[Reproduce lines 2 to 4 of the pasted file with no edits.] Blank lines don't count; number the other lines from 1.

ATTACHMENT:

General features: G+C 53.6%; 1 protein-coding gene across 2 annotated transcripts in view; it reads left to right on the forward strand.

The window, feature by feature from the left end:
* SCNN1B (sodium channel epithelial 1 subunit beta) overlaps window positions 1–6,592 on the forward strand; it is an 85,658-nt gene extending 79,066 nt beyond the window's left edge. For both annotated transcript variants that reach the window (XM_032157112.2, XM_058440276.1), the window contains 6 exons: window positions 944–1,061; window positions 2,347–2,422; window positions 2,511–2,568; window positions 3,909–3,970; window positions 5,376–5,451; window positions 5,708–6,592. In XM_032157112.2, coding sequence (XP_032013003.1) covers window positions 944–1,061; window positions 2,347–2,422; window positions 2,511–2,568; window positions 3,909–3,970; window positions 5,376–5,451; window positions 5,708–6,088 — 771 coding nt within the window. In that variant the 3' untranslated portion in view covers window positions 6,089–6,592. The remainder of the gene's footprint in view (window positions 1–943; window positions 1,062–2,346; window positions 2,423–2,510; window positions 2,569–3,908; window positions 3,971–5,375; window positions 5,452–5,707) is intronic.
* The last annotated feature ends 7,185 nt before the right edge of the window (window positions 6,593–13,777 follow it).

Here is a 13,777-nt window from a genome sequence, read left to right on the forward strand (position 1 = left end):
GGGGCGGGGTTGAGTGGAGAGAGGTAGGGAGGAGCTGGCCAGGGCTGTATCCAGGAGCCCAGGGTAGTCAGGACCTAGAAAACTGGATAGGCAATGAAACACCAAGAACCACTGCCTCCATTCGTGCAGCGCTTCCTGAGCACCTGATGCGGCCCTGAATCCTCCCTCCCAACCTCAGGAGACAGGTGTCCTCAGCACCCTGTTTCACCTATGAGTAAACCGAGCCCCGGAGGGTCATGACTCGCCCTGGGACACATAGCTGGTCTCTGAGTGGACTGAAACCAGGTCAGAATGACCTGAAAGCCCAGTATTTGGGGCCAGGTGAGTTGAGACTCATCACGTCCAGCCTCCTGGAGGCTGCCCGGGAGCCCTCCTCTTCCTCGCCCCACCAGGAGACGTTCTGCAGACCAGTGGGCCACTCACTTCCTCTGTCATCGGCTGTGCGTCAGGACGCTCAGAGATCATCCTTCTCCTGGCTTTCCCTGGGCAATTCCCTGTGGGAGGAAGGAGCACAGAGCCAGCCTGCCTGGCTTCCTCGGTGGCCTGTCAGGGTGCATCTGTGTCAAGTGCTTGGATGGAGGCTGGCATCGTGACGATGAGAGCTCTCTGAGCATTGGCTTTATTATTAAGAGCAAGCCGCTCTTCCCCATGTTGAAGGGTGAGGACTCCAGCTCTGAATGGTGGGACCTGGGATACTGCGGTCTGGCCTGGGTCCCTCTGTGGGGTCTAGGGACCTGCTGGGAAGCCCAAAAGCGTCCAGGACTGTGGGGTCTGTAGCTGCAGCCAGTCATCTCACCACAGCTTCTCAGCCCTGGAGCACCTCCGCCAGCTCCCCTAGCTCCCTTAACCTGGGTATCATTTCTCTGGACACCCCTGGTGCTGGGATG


The window, feature by feature from the left end:
* SCNN1B (sodium channel epithelial 1 subunit beta) overlaps window positions 1–6,592 on the forward strand; it is an 85,658-nt gene extending 79,066 nt beyond the window's left edge. For both annotated transcript variants that reach the window (XM_032157112.2, XM_058440276.1), the window contains 6 exons: window positions 944–1,061; window positions 2,347–2,422; window positions 2,511–2,568; window positions 3,909–3,970; window positions 5,376–5,451; window positions 5,708–6,592. In XM_032157112.2, coding sequence (XP_032013003.1) covers window positions 944–1,061; window positions 2,347–2,422; window positions 2,511–2,568; window positions 3,909–3,970; window positions 5,376–5,451; window positions 5,708–6,088 — 771 coding nt within the window. In that variant the 3' untranslated portion in view covers window positions 6,089–6,592. The remainder of the gene's footprint in view (window positions 1–943; window positions 1,062–2,346; window positions 2,423–2,510; window positions 2,569–3,908; window positions 3,971–5,375; window positions 5,452–5,707) is intronic.
* The last annotated feature ends 7,185 nt before the right edge of the window (window positions 6,593–13,777 follow it).